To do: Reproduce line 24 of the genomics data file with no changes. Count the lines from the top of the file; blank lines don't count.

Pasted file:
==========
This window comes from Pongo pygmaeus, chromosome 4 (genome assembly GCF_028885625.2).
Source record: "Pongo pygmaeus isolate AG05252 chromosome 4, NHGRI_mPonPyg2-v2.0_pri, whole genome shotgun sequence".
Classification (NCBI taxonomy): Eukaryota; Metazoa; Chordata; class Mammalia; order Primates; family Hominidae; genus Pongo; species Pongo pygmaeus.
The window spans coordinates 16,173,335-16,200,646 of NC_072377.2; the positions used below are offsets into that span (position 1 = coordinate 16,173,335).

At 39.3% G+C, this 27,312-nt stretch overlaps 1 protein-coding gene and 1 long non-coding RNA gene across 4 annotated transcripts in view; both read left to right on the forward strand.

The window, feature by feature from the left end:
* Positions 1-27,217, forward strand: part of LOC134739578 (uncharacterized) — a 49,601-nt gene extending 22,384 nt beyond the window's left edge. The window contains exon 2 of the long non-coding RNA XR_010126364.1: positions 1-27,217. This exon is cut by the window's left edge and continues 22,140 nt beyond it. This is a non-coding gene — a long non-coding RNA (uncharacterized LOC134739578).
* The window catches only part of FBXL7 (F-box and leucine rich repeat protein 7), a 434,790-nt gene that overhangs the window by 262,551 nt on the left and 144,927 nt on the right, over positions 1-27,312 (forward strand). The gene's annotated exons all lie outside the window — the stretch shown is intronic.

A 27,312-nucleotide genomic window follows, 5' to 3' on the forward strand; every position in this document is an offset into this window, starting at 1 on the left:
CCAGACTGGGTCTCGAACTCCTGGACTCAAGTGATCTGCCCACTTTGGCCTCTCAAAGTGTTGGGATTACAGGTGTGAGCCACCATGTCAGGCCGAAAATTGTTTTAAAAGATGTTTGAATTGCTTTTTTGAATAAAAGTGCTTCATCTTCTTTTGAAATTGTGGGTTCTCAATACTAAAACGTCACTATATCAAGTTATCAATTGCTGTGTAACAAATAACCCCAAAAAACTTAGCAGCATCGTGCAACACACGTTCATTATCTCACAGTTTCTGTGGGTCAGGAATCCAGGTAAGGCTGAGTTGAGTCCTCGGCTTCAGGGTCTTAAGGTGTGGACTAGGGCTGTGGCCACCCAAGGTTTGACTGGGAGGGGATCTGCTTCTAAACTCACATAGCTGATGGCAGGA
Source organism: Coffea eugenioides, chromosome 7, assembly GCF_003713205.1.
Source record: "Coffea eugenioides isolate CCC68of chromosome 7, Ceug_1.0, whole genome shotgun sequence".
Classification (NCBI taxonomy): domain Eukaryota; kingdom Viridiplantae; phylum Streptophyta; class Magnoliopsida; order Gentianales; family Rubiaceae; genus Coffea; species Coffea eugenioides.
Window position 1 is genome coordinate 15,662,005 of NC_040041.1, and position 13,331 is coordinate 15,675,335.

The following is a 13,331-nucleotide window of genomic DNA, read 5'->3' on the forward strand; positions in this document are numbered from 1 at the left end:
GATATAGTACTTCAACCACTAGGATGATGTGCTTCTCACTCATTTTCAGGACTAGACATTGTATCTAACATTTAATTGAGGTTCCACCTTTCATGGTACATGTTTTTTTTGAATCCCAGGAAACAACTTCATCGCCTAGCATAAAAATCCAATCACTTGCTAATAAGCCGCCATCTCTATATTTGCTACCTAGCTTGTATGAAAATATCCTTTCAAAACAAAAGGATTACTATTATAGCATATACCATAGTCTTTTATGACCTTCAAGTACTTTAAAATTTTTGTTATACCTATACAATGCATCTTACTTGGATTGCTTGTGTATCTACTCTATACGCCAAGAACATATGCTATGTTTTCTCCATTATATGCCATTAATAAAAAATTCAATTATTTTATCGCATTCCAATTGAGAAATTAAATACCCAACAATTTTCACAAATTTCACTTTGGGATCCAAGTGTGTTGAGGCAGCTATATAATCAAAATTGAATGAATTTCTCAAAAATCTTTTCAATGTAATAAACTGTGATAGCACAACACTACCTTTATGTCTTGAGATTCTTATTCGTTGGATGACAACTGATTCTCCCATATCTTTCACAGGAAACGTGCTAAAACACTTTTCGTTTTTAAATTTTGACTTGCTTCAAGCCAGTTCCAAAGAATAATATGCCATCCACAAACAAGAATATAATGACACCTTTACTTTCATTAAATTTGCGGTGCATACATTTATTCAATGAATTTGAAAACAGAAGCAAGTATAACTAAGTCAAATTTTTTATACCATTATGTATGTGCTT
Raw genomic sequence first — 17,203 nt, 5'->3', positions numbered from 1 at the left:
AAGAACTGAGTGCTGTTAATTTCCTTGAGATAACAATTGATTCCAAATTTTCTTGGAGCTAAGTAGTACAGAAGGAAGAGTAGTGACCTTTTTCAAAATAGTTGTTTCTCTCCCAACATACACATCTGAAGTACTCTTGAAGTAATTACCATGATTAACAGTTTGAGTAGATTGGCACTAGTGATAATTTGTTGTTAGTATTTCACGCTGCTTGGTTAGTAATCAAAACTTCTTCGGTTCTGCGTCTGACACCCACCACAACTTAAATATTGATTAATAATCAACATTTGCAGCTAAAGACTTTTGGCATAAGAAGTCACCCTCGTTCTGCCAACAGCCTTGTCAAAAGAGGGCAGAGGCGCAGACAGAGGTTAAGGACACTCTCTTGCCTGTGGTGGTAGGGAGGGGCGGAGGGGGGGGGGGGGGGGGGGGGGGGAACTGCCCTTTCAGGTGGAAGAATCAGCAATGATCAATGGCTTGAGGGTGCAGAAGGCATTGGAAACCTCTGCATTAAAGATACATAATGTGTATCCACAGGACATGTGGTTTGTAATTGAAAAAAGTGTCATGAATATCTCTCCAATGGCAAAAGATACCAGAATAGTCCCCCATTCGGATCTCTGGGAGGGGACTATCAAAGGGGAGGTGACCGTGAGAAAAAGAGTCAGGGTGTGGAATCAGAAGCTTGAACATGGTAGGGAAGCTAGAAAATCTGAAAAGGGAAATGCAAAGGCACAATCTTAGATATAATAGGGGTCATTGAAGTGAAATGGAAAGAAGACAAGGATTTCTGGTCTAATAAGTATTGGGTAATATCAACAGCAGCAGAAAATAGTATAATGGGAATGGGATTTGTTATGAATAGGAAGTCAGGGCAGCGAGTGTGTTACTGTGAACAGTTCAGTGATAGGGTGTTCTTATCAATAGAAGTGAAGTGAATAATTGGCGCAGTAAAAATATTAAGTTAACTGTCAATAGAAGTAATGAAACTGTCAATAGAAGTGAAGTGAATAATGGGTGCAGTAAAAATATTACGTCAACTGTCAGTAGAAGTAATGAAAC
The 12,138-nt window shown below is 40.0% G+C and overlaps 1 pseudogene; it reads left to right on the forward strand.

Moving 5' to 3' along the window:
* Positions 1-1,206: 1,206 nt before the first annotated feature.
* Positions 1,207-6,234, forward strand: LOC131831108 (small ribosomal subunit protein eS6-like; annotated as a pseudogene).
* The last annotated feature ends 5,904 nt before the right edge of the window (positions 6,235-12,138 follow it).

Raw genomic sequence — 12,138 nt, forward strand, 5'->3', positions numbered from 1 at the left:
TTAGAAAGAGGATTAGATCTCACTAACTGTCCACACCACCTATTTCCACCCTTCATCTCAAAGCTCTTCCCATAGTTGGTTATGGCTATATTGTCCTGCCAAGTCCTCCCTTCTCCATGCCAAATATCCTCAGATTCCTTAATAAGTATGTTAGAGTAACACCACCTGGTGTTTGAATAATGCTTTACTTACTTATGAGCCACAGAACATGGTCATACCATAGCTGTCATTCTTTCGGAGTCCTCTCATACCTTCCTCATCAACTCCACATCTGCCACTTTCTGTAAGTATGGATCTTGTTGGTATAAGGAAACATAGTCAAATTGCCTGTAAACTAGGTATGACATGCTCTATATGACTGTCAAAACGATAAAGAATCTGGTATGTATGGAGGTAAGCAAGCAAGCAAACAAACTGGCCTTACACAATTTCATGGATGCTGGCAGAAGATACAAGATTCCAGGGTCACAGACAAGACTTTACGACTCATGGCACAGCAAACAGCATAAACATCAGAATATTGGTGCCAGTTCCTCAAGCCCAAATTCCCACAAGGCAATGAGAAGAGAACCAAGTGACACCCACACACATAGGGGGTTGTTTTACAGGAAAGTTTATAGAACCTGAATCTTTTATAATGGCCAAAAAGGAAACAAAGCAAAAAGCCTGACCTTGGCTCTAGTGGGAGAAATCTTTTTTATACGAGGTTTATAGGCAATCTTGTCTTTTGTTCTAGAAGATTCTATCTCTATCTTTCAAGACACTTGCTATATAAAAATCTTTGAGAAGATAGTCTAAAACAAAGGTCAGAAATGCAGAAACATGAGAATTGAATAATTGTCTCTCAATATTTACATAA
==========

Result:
Raw genomic sequence — 12,138 nt, forward strand, 5'->3', positions numbered from 1 at the left: